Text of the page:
My kids are at the point in their life where they are naturally curious. They're still really young but it's interesting seeing them learn new things. I got this wondering what it would teach me that I could teach them and I have found that it's a nice reference for doing basic science experiments.
About half of the chapters go through a subject matter of some sort and each has a different set of items that can be made or tested out. Think of them as pretty simple projects a kid around 10 could make by themselves if they are handy or they can do it with the help of an adult. Interspersed between chapters, you have notes that are meant more for parents or mentors of kids that want to "tinker." They have some good things to say and of the advice I saw there, the one that stuck out most was that it's okay to be hands off and let kids fail every once in a while. You learn more by failing a couple of times and figuring out what went wrong than by getting it right the first time. I'm not trying to seem full of myself but a lot of things came naturally to me and I got them right the first time but that has also really held me back in some ways because I didn't fail that often. Because of that, I hold back on things I might fail on when I know I should just give it a go. If it breaks, it shouldn't matter but I'm scared that it won't work the first time.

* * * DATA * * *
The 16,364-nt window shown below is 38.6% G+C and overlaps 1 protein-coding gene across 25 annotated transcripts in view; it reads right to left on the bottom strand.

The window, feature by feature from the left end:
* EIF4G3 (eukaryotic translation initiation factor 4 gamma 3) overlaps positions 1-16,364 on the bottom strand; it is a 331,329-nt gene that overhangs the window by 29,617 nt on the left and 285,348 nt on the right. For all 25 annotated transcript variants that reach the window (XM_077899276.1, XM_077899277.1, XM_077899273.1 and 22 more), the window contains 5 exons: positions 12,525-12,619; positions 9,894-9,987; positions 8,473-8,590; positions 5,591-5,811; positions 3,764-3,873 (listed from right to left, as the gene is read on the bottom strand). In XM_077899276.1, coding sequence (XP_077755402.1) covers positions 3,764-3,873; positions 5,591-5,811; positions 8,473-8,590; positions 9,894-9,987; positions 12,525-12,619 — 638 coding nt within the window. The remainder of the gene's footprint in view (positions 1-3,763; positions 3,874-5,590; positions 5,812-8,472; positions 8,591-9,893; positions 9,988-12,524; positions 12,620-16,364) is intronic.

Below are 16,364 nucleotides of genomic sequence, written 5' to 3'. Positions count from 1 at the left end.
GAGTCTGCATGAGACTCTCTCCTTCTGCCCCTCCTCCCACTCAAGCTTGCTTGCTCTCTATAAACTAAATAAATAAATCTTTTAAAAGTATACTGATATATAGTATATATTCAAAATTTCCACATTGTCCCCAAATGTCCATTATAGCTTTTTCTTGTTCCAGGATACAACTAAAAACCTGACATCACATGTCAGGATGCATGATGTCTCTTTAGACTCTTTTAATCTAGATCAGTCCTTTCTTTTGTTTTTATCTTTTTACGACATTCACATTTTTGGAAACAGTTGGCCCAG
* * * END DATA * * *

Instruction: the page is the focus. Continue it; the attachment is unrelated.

Anyway, for anyone that wants their kids to tinker with things and learn in a hands-on way, this is a great book to pick up.
Disclaimer: This book was received as part of the O'Reilly Review Program. All comments represent my thoughts and opinions.